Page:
Despite the surge in financial risks during the Great Recession, gold bullion continues to be absent in most institutional and individual investment portfolios. Global pension funds and insurance companies with trillions of dollars’ worth of assets continue to overlook gold as a form of sustainable wealth protection insurance. Many individuals have also misunderstood gold and ignored the substantial benefits of owning gold. All these misconceptions are due to the prevailing myths about gold bullion ownership.
One of the top myths is that gold is a bad investment compared to equities. This myth seems to have its roots in the 1979-1980 rally when gold reached $850 per ounce. Those who had bought gold during this peak cycle would have to wait for about twenty-eight long years in order to break even. However, those who bought gold on 15 August 1971, when President Nixon cut the link between gold and the dollar, would have a different story to tell. Gold was priced at $38.90 per ounce and those who purchased at that time would have enjoyed a gain of about 5000 percent, surpassing Dow Jones gain of about 1500 for the same period. So the moral of the story is, if you buy any form of investment at a cyclical peak, you will have to wait a long time to break even.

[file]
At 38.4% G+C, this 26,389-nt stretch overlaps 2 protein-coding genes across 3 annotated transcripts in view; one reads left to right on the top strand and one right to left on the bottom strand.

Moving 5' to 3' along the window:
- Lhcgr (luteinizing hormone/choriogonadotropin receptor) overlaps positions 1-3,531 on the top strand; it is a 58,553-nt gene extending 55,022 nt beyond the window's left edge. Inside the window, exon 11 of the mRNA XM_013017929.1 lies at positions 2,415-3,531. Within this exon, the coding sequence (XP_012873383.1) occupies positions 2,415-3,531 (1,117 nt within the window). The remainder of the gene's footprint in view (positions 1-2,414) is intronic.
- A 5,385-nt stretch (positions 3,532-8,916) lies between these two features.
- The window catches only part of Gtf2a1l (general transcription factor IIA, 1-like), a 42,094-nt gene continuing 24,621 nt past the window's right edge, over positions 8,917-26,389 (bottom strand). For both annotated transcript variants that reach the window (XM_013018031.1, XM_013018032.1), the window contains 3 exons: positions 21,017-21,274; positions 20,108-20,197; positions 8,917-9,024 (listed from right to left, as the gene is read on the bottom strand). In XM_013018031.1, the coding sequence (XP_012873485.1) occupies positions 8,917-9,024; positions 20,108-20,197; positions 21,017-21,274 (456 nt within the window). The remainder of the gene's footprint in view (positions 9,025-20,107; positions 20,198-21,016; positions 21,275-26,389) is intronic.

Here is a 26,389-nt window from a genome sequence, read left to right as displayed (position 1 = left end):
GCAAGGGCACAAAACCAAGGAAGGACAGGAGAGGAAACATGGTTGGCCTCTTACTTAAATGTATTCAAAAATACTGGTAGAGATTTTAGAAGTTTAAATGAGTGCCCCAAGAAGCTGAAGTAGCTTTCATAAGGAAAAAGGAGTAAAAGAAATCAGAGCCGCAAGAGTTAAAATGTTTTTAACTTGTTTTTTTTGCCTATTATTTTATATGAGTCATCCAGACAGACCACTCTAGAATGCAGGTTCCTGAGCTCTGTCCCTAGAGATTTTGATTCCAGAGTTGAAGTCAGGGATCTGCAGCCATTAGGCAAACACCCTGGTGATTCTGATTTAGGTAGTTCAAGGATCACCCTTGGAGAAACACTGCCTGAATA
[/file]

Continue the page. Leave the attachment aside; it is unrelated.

When we talk about gold, it is important to differentiate between paper gold and physical gold. Paper gold refers to Exchange Traded Funds (ETFs), gold shares or options and futures. These products are better suited for speculators or traders seeking fast returns. There are risks involved for paper gold, such as counterpart risk. Physical gold refers to bullion - gold bars and coins. When we talk about investment, you give up part of your wealth in exchange for the possibility of returns. So strictly speaking, bullion is not an “investment” per se because it is money and should be seen as stores of wealth, rather than a trading vehicle.